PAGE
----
Writing A Covid-19 Visualization App in Ruby on Rails 6, part 1
I couldn’t find the website I wanted so I made one! Here’s a brief overview of what I did to create https://covid.philsmy.com
I was born and raised in Ontario, Canada but now live in Japan. When this pandemic started I wanted to see what was happening back home, but everything I found was simply at the provincial level. I did some poking around and found that Ontario was sharing their Covid-19 data. So I put to the opportunity to do a little more Rails 6 development.
In this example, I will be getting the data from the official Ontario government data source, found here. The data is available in CSV and GeoJSON. For my purposes, I will be using the CSV version.
I’ll be using Rails 6 and Ruby 2.6.6, so let’s quickly get those installed. I use rbenv on my Mac running Catalina. There are many ways to do this, but basically do something like this if you need to get that install.
rbenv install 2.6.6
ruby -vgem install rails -v 184.108.40.206
Create The App
Let’s create a new Rails app with our version
rails _220.127.116.11_ new covid-ontario -d postgresql
Create a Model
I want to store all the patient data that I get from the government CSV file, so the first thing I did was create a model for that. I also knew that I didn’t want to show an individual record or delete or edit from the user interface. So I won’t create a controller or views for now.
I created an attribute for the columns in the data, plus I added a country and region column, just in case.
rails g model patient_data external_id:integer episode_date:date age_group:string gender:string acquisition_info:string outcome:string reporter:string reporter_address:string reporter_city:string reporter_postal_code:string reporter_website:string reporter_latitude:float reporter_longitude:float country:string region:string
This will create a
patient_datum model and a
The Ontario data comes with an id column that will always represent that case. That is what I will put into the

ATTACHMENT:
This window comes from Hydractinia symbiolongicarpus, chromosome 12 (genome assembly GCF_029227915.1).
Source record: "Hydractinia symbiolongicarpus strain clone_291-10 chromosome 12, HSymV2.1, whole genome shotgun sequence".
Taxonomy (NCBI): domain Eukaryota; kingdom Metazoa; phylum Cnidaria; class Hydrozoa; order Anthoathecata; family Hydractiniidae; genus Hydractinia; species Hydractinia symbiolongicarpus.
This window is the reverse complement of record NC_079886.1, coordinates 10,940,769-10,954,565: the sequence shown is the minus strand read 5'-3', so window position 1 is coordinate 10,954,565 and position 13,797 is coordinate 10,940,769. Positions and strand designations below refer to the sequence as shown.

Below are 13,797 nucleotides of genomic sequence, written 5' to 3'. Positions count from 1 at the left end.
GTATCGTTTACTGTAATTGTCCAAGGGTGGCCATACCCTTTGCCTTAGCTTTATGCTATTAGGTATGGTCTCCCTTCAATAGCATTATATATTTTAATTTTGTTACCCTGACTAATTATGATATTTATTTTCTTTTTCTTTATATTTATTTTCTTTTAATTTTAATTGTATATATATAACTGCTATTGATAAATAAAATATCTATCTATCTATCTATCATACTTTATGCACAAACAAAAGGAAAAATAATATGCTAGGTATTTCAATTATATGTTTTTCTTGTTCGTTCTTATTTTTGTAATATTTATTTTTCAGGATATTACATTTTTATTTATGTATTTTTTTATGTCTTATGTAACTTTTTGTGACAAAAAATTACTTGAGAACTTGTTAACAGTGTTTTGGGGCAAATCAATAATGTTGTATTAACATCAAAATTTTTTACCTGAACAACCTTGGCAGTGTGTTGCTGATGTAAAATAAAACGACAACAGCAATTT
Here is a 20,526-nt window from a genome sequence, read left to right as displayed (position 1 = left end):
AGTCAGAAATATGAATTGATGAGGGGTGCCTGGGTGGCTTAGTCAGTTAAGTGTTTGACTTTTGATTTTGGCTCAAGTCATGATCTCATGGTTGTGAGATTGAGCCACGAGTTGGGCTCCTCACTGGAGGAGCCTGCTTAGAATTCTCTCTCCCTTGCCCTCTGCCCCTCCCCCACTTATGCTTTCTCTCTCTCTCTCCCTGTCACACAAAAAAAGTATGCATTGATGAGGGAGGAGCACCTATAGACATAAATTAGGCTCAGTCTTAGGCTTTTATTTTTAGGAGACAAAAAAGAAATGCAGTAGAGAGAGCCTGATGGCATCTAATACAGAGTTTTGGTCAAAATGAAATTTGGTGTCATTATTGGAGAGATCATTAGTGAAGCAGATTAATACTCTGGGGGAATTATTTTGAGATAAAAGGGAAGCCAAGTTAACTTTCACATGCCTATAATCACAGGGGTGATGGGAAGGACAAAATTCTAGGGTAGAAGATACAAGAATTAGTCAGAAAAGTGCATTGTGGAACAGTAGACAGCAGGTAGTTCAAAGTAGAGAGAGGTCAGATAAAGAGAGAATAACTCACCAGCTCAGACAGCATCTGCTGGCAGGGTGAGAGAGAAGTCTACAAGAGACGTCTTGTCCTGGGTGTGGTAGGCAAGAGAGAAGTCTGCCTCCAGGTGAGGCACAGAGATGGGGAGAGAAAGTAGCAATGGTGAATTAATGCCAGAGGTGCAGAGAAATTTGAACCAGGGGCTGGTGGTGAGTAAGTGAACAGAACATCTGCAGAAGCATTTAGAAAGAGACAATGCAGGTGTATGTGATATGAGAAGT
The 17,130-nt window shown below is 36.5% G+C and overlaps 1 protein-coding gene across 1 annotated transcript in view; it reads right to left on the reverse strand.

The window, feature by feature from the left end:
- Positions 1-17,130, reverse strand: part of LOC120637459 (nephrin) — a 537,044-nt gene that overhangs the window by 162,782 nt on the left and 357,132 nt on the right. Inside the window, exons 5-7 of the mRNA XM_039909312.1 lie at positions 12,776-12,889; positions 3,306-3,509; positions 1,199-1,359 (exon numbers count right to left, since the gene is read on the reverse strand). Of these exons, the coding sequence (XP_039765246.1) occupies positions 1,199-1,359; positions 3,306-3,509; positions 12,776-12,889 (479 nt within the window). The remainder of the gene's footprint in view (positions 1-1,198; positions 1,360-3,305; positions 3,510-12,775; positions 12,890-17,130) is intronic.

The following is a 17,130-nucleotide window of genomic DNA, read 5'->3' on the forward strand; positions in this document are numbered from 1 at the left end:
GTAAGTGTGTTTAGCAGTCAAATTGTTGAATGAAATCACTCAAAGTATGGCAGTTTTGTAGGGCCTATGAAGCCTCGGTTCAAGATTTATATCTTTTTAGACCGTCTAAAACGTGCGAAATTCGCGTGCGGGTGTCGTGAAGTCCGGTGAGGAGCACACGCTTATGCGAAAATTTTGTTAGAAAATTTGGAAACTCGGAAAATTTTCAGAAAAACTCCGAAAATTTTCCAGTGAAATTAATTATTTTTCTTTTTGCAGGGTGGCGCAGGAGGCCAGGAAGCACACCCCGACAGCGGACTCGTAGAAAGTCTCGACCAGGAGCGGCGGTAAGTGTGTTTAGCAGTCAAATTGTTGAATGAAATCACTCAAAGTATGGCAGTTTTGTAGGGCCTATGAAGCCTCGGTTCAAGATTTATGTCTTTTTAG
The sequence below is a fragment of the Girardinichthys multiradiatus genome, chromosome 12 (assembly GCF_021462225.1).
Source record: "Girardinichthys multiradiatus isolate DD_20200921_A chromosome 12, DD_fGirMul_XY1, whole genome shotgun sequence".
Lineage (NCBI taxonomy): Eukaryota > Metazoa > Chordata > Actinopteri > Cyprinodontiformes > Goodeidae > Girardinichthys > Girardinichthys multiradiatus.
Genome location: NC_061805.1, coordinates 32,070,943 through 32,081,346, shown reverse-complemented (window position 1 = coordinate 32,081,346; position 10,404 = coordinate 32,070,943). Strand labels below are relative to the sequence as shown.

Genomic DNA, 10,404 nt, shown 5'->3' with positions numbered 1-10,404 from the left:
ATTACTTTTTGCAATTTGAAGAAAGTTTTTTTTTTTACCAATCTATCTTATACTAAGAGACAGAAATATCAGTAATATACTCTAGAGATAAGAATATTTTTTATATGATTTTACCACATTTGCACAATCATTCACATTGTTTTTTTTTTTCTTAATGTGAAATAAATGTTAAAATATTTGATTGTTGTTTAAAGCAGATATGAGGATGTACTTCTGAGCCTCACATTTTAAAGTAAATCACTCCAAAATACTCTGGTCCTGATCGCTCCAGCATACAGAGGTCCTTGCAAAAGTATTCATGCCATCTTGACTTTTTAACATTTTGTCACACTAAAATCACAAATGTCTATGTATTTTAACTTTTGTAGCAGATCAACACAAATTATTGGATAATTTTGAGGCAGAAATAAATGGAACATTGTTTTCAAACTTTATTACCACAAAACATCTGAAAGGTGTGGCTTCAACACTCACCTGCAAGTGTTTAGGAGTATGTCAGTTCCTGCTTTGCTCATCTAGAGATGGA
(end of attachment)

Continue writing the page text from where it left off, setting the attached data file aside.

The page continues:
external_id value. But also because I am using PostgreSQL, we can create an index that will later be used in an ‘insert or update’ call.
rails g migration addExternalIdIndexToPatientDatum
Then edit the resulting file to look something like this:
class AddExternalIdIndexToPatientDatum < ActiveRecord::Migration[6.0]
add_index :patient_data, [:external_id, :country ,:region], unique: true
Store The Data
I’m not so patient (haha!) so let’s get right down to storing this data in our database.
Create the database by running:
Create a data directory inside your rails app root directory
Pull down the data using
patient_datum.rb file and add a method that will read that CSV file
Line 8 is the columns we’re getting from the CSV. On line 9 are the columns we will ‘upset’ if we hit a match on the external_id, country, and region index.
I iterate over each record and add the Country and Region to the line of data.
The finally on line 16 I insert the data and tell PostgreSQL to upsert if there is a hit.
Run that and you should end up with all the patient data in your database! That’s the hard part…until we want to display it.
I’ll get down to the displaying of the data in Part 2, and then in Part 3 I’ll look at how I added the Google Mobility Data to show what people were up to!